walls of the grocery parted and the second
floor crashed down upon the men in the
store. It was all over in a minute. A scene
of horror ensued, women were screaming
in the streets and men rushing about panic
stricken. From the building came the cries
of the helpless who were pinioned down by
the debris, and those who were not so se
riously injured or so hemmed in that they
could not get out rushed madly from the
A number were blown from the building
and lay in the street or the ditch
that runs along one side of the
store. The windows in the houses
in the neighborhood were broken
and whole sections of the destroyed build
ings were thrown many feet away. Burn
ing embers were found two and three
blocks from the scene.
But the most heartrending part of the
fatality was yet to come. A few cool
headed men went to work zealously, imme
diately after the second explosion, to rescue
> the men that were fastened in the ruins.
They worked manfully, chopping the tim
bers in two and endeavoring to remove the
debris. They talked to the imprisoned men
and encouraged them, but there was a sad
lack of help and their work was fruitless.
The flames kept creeping on, and in less
than a half hour after the explosion the
rescuers were forced to cease their opera
tions and bid good-bye to those beneath the
ruins. The cries of the latter died away
as they succumbed to the heat of the lire.
Perhaps an hour passed while the flames
consumed the grocery and adjoining build
ings, but nothing could be done to extin
guish them. The Broad Ripple fire appara
tus is limited to one Insignificant
hand machine on wheels and the Indian
apolis department did not send relief until
the tire was out. The hand machine w’as
useless, there was no water close enougn
for Its limited inch-and-a-half hose, and,
besides, the thing would not w r ork anyway.
There was nothing to be done but to await
the full work of the fire, which, unmolested,
wiped away the two two-story buildings
occupied by the drug and grocery stores,
a cottage occupied by Manford Lang, a liv
ery stable owned by Isaac White, a barn
belonging to Joseph Ferguson and some
minor property. A quarter of a block was
swept clean, and nothing but a few old
cans and bricks, together with little heaps
of ashes, remained to mark the scene.
As soon as possible the work of recover
ing the incinerated bodies began. Only one
dead body escaped injury by fire. That was
Jacob Darling’s. Darling was killed by the
falling of the front wall of the grocery and
was easily reached before the fire could get
to him. The remaining dead were burned
into unrecognizable shapes, their skulls,
legs and arms becoming detached from the
trunk. As these various members w ere not
recovered at the time the trunks were taken
out, with possibly two exceptions, it is now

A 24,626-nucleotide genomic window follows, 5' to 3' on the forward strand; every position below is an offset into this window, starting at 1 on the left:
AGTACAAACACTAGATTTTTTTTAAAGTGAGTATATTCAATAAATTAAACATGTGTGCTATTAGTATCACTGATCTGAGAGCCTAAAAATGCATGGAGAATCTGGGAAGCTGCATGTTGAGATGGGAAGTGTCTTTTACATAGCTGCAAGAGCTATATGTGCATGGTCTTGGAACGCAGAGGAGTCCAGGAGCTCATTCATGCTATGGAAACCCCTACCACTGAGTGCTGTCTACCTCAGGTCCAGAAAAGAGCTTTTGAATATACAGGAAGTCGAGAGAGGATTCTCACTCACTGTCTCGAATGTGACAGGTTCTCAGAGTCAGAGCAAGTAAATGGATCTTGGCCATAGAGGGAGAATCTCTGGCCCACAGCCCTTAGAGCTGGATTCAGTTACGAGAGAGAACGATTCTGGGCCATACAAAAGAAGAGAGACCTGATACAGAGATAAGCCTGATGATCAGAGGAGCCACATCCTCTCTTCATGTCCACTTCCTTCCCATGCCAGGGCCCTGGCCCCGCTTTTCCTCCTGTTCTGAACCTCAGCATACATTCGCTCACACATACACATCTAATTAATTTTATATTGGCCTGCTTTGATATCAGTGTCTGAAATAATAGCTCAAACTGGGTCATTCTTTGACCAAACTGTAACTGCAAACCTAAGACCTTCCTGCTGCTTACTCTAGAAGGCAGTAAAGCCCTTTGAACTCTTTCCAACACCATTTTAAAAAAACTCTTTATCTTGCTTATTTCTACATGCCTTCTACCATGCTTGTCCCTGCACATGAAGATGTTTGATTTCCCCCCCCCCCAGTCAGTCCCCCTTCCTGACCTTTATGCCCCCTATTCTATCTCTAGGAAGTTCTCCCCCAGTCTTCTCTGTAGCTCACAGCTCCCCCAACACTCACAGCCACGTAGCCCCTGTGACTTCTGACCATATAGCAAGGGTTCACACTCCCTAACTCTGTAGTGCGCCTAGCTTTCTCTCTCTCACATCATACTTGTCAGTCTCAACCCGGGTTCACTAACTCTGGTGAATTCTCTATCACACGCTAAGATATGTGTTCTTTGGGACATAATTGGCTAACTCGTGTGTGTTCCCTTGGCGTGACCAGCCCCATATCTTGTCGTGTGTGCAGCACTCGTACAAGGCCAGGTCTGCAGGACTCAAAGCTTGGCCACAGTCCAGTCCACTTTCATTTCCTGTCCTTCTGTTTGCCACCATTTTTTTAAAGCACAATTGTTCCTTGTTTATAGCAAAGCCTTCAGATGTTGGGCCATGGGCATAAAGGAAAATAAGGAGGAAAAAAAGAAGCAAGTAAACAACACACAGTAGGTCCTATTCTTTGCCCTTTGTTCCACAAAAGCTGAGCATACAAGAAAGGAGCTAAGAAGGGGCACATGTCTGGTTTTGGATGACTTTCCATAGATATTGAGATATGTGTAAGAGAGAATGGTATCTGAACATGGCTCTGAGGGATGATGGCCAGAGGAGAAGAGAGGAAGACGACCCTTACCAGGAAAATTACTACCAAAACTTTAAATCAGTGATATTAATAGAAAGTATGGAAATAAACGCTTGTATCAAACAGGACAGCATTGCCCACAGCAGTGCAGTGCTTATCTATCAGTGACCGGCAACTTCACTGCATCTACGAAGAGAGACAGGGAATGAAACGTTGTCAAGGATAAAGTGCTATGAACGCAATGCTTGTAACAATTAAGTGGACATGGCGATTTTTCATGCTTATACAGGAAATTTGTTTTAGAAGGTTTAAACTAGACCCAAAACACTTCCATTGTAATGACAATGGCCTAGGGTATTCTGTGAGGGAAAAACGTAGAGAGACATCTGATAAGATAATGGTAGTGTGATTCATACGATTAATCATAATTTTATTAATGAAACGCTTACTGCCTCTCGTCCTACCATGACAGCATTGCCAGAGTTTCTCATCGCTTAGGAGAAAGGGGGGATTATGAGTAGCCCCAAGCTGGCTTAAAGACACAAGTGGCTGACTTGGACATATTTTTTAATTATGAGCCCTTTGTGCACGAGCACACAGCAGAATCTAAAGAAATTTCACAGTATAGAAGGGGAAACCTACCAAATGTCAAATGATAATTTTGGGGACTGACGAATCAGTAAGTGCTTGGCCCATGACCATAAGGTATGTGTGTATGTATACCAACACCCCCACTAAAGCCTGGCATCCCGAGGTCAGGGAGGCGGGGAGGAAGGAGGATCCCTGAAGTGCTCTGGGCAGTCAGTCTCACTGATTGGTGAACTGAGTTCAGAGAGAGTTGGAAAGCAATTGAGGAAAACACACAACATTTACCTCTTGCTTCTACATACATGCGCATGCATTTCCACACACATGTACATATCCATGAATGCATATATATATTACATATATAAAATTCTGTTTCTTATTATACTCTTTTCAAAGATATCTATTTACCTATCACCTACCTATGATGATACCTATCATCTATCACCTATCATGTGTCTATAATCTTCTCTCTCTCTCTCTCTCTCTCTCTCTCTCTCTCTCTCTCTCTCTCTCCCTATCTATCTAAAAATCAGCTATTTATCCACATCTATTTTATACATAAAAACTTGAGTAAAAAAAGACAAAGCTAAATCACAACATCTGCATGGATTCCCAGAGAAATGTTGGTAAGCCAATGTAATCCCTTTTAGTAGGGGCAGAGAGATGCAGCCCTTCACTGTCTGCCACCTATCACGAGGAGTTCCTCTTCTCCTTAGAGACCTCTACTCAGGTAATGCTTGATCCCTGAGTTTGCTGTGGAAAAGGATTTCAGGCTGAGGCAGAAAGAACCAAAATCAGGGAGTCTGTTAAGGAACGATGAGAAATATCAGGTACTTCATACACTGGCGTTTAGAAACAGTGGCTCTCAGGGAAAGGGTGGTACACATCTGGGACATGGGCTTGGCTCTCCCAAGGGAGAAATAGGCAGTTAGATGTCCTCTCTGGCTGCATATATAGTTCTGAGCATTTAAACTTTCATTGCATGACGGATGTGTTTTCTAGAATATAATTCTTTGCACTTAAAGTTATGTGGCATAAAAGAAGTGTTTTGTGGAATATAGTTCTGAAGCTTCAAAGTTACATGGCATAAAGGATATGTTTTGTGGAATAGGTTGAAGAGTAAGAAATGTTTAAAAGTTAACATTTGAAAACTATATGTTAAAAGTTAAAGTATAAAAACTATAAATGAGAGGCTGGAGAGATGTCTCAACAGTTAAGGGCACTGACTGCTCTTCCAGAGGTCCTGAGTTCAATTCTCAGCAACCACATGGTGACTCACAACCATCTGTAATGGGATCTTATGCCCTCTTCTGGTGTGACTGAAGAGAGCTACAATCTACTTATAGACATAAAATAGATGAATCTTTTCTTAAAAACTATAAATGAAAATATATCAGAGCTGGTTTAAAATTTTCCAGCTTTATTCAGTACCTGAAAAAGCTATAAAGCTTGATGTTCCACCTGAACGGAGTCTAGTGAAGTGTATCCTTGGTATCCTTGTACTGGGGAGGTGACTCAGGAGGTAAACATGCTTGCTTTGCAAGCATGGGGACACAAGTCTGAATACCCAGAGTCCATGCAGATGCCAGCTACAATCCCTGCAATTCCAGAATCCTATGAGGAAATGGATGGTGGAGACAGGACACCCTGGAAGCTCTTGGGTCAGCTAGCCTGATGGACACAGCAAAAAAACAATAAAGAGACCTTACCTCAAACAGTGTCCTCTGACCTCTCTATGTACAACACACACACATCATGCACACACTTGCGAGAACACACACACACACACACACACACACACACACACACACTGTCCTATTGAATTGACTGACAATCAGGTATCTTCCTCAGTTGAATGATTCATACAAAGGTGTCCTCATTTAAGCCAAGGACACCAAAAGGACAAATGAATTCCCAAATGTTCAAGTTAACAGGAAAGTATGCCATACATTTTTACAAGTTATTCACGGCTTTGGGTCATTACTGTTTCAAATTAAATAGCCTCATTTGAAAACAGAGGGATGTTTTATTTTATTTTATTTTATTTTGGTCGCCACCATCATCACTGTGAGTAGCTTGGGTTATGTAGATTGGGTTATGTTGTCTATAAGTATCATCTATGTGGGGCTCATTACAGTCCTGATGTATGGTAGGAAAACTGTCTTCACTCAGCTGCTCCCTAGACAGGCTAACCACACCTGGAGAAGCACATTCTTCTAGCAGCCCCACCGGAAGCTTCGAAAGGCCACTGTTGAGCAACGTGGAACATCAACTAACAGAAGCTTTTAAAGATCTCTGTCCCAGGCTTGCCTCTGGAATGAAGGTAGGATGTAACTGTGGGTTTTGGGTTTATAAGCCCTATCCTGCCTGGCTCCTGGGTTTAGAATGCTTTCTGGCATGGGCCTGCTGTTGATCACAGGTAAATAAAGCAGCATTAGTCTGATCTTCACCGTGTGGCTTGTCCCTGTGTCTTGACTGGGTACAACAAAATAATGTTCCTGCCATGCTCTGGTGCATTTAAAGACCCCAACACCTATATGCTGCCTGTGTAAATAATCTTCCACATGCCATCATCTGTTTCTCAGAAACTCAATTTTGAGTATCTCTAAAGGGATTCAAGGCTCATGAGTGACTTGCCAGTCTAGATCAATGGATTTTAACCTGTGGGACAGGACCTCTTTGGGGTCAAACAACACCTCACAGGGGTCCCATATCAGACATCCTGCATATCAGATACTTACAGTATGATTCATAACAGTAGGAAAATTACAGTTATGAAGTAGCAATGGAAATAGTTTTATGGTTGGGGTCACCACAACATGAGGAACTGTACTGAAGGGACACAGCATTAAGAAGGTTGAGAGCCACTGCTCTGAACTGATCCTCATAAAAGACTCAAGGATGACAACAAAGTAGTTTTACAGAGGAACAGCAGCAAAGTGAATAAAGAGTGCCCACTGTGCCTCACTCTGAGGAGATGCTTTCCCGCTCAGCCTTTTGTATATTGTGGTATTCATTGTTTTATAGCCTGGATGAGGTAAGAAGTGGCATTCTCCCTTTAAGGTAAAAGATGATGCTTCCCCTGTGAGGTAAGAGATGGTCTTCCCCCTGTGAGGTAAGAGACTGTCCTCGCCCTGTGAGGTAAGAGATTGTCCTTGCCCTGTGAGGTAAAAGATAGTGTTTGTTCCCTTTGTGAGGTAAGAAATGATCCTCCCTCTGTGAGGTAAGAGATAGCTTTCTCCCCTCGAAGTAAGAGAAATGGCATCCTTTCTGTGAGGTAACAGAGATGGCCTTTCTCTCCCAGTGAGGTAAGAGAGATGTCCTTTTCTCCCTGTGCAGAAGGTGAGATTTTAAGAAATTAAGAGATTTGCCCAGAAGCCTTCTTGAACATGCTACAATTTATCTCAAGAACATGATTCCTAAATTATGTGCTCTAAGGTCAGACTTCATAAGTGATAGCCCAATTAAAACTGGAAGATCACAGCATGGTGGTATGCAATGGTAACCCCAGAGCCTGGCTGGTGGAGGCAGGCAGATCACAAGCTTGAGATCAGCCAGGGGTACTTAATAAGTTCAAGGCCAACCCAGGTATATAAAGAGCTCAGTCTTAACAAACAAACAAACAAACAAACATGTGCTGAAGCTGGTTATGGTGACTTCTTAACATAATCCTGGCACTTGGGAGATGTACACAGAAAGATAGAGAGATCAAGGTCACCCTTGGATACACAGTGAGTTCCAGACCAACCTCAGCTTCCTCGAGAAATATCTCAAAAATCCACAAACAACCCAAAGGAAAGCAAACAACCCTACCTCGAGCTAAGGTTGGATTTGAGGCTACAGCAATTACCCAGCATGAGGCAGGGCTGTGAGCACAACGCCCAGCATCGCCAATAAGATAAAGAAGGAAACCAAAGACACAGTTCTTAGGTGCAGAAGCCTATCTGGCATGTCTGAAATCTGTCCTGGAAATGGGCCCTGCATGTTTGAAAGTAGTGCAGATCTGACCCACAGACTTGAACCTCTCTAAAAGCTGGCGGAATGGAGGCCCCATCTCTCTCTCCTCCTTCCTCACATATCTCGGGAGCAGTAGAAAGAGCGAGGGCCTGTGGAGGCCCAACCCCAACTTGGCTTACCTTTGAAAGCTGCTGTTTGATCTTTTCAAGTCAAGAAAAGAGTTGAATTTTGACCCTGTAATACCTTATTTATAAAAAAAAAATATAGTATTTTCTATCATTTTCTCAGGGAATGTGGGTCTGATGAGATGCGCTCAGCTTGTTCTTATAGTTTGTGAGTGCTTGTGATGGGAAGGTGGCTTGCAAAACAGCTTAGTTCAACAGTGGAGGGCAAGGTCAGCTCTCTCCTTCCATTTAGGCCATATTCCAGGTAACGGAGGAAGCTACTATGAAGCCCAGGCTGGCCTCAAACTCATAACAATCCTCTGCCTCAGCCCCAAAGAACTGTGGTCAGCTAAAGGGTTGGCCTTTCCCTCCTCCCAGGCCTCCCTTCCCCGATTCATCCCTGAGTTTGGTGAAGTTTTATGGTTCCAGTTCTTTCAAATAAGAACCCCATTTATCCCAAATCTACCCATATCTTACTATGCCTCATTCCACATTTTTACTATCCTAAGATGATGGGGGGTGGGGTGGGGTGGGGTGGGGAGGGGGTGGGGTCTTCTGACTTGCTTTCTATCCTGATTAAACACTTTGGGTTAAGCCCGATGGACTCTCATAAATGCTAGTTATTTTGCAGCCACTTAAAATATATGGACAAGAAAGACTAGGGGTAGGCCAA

hard to tell to whom they belong. It is
almost impossible to identify with certain
ty at least one of the dead. Between the
recovery of the body of Jacob Darling and
that of Pious Gresh about a half hour
elapsed. After Gresh's body was obtained
the remaining corpses were dug out in rapid
succession, the last one taken out being at
1:15 p. m., which was about four hours after
the first explosion in the drug store.
The drug store In which the first explo
sion occurred was located on the corner of
North and Cherry streets and was a two
story structure.
It was about 9:30 o’clock when Edgar E.
Watts, son of James Watts, druggist, went
into the dark room in the back of the store
in company with Emsley Johnson, a young
inan who had come from New Augusta to
visit him. Young Watts desired to show
his companion how to develop pictures. In
the store at the time were also Frank
Watts, another son of the druggist, who
had in his arms a tw’O and a half-year-old
boy of Edgar’s, and also Tyson Mltchener,
a man about seventy years of age. When
the two young mbn went into the dark
room they carried a little lamp. After
working for some time with a couple of
films that they were dipping in a vat con
taining phosphate of soda and Eastman’s
development compound, the lamp went out.
Johnson handed Watts a match and says
he noticed the air was oppressive at the
time. Watts struck the match and in an
instant the room seemed to turn green, fol
lowed by the terrific explosion. Both
young men were knocked to the floor and
dazed. Both, however, escaped, though
they scarcely know how. The dark room
was beneath a stairway and there was a
window looking out from the stairway into
the street. It was through this window that
Johnson in some manner got out. He found
Watts on the outside running. Johnson
was only slightly burned in the hands and
face, but Watts is now resting under
opiates with severe injuries on the face and
head. He is not fatally hurt, however.
James Watts, at the time of the explo
sion, was standing near the front part of
the store, which faced North street. Along
the front of the building was a porch and
Mr. Watts, with the little baby son of Ed
gar’s in his arms, was looking out over
the porch. The explosion caused the whole
front of the building to fall and Watts
seems to have been blown out to the porch,
a part of which fell on him. He extricated
himself and then worked to rescue the baby,
which had been knocked out of his arms
and was pinioned in by some debris. Others
helped him and soon the baby was hauled
out with only a bruise on Its forehead as
the result of its experience. Watts next
turned his attention to Tyson Mltchener,
the old man who was also In the store at
the time. Mltchener was found with his
leg fastened among the timbers and, con
sidering his age, was dangerously Injured.
Thus every one In the drug store escaped,
but the building was thoroughly wrecked
and afterward burned.
The Watts family maintain that the fire